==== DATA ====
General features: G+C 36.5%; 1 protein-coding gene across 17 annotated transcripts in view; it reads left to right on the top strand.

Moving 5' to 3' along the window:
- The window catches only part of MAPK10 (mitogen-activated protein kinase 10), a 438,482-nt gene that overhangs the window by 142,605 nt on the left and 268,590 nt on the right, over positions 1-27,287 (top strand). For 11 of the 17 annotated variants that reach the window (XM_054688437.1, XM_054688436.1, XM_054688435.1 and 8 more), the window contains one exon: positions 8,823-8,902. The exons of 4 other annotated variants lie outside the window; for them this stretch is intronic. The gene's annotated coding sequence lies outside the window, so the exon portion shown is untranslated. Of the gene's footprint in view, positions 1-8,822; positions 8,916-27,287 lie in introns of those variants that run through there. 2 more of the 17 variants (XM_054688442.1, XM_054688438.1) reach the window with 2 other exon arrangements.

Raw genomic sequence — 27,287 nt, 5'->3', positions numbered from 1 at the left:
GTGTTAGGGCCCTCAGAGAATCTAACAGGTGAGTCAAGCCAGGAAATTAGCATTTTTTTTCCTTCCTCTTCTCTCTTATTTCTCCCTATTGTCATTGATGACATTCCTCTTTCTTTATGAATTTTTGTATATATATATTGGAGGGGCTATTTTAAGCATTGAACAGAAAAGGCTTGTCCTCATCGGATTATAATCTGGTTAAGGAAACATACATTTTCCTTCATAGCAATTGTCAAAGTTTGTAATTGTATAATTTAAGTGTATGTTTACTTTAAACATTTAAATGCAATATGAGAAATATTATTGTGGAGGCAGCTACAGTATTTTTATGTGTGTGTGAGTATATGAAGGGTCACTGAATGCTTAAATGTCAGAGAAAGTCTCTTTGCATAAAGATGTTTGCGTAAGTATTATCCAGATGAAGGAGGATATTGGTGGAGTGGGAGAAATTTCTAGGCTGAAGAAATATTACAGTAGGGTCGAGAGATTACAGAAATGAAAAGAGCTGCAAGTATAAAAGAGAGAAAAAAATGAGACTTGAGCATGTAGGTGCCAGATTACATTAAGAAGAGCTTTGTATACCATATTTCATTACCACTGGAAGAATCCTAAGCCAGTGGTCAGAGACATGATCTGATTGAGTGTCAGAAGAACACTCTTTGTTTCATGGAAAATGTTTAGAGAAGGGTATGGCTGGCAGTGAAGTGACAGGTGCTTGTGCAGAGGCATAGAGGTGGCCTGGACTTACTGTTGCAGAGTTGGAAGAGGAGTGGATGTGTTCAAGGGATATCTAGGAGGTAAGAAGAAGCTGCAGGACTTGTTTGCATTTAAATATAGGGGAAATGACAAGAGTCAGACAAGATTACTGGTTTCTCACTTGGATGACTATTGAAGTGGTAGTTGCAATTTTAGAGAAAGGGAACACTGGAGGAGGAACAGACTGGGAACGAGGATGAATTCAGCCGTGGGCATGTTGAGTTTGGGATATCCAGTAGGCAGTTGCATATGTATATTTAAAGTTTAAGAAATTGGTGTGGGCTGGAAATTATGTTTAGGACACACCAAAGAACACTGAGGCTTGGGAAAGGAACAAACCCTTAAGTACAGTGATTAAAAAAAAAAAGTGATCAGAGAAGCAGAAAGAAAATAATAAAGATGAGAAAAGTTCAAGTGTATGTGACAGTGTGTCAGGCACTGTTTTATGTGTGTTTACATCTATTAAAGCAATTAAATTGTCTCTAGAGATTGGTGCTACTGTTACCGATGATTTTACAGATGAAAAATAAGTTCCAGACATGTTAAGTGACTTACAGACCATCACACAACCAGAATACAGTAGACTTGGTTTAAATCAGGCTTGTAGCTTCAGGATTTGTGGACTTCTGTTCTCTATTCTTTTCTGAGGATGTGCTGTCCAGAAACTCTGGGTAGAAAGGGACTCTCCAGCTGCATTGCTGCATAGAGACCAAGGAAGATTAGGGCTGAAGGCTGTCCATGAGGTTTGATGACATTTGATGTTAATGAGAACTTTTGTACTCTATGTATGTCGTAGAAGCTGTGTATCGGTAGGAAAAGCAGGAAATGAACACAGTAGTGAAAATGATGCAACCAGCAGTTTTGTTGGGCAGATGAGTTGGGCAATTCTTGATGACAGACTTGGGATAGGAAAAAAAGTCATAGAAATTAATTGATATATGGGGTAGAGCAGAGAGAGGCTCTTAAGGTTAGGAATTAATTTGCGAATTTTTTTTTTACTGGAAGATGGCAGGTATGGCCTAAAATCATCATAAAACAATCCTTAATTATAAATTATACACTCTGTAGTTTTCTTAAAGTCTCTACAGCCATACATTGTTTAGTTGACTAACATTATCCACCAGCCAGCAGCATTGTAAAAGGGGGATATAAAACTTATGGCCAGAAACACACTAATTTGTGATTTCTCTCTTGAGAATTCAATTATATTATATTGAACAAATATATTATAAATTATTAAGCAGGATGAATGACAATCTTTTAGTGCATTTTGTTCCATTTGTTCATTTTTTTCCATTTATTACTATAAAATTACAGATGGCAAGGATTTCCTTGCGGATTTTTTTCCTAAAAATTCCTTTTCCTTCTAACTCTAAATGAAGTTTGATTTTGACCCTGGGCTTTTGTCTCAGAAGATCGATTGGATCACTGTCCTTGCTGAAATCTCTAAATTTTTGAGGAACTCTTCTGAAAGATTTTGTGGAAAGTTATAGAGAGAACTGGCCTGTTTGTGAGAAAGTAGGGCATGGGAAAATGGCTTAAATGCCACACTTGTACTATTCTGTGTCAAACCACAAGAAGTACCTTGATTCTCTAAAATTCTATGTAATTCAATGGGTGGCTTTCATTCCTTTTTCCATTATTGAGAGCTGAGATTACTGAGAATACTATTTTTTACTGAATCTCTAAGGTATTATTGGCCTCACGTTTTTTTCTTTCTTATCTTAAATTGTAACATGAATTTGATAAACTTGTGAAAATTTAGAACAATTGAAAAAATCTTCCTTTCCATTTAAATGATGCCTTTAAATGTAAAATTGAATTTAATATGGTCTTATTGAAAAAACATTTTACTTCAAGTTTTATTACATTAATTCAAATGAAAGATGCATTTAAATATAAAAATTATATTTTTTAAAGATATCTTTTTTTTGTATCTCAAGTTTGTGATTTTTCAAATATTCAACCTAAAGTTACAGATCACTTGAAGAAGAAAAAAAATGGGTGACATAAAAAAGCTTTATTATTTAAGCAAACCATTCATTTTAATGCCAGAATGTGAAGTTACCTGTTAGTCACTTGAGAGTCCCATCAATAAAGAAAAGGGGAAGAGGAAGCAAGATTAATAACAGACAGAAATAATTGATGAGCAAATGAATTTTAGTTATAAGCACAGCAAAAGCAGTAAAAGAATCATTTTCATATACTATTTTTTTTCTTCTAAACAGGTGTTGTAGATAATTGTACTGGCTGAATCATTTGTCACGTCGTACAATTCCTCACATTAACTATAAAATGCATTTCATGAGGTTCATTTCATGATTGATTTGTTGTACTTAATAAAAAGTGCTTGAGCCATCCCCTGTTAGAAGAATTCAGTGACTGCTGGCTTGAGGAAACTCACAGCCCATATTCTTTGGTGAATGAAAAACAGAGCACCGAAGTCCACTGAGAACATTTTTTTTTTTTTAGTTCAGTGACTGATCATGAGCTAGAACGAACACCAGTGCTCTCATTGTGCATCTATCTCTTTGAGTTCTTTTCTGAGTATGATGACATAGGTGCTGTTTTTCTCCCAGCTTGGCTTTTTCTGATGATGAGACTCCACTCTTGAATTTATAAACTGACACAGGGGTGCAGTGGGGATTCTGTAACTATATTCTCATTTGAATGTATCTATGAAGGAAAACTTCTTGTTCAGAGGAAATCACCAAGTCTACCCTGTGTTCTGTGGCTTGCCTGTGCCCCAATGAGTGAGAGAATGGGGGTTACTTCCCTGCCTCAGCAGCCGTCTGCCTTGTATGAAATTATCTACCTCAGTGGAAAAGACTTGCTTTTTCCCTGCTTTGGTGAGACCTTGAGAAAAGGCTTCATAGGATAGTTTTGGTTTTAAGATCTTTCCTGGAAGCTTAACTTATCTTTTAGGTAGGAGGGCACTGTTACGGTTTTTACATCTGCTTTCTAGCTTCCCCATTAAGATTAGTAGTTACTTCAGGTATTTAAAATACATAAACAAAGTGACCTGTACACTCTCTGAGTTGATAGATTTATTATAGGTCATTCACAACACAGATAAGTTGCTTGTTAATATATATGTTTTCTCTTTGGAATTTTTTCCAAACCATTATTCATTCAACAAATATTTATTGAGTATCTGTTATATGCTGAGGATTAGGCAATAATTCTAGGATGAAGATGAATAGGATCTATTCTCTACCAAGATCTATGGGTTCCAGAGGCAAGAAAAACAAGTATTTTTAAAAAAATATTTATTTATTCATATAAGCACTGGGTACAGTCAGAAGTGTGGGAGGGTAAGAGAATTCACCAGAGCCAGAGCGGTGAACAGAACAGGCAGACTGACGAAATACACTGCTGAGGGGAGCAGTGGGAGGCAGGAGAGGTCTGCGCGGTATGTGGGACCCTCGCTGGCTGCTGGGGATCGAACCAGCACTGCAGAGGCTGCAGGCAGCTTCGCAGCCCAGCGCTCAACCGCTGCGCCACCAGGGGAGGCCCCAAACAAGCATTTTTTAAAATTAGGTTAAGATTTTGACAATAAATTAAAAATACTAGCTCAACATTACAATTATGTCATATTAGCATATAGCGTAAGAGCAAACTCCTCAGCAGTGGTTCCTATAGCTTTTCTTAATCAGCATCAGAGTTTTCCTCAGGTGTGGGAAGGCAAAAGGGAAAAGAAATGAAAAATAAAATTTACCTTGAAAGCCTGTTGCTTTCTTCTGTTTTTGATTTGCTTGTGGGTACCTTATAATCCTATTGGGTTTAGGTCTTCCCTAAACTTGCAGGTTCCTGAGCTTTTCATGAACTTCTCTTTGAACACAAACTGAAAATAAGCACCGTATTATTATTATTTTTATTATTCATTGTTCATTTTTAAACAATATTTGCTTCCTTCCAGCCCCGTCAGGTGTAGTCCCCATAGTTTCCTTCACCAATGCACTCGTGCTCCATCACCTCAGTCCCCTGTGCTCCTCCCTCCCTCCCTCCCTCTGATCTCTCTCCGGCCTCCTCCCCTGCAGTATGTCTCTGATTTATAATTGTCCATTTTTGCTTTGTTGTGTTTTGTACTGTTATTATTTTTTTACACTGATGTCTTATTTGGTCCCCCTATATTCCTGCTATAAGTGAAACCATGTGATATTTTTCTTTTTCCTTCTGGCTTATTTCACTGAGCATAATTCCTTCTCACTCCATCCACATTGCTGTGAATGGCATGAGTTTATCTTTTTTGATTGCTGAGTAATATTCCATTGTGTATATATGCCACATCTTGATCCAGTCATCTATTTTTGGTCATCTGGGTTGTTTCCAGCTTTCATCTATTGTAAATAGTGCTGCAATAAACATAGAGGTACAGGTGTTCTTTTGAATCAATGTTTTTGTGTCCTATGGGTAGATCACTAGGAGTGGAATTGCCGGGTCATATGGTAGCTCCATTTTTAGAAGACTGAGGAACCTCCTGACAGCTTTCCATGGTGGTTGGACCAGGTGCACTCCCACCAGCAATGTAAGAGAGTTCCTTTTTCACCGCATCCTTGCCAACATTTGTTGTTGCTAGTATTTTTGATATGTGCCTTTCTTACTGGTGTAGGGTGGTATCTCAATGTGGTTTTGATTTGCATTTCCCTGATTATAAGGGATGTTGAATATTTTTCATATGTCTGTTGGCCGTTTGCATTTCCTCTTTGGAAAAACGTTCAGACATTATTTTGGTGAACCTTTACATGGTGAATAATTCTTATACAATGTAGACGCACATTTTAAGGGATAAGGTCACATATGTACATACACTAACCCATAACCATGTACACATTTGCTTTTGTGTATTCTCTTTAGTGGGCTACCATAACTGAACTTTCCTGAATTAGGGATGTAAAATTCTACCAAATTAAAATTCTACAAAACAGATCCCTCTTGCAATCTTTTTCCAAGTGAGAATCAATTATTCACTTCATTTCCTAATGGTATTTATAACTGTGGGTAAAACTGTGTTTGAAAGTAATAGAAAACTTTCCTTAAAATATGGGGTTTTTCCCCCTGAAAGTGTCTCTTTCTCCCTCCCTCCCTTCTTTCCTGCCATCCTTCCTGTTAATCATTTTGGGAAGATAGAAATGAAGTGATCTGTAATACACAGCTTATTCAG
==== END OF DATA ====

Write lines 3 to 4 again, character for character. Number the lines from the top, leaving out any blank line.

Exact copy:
- The window catches only part of MAPK10 (mitogen-activated protein kinase 10), a 438,482-nt gene that overhangs the window by 142,605 nt on the left and 268,590 nt on the right, over positions 1-27,287 (top strand). For 11 of the 17 annotated variants that reach the window (XM_054688437.1, XM_054688436.1, XM_054688435.1 and 8 more), the window contains one exon: positions 8,823-8,902. The exons of 4 other annotated variants lie outside the window; for them this stretch is intronic. The gene's annotated coding sequence lies outside the window, so the exon portion shown is untranslated. Of the gene's footprint in view, positions 1-8,822; positions 8,916-27,287 lie in introns of those variants that run through there. 2 more of the 17 variants (XM_054688442.1, XM_054688438.1) reach the window with 2 other exon arrangements.

Raw genomic sequence — 27,287 nt, 5'->3', positions numbered from 1 at the left: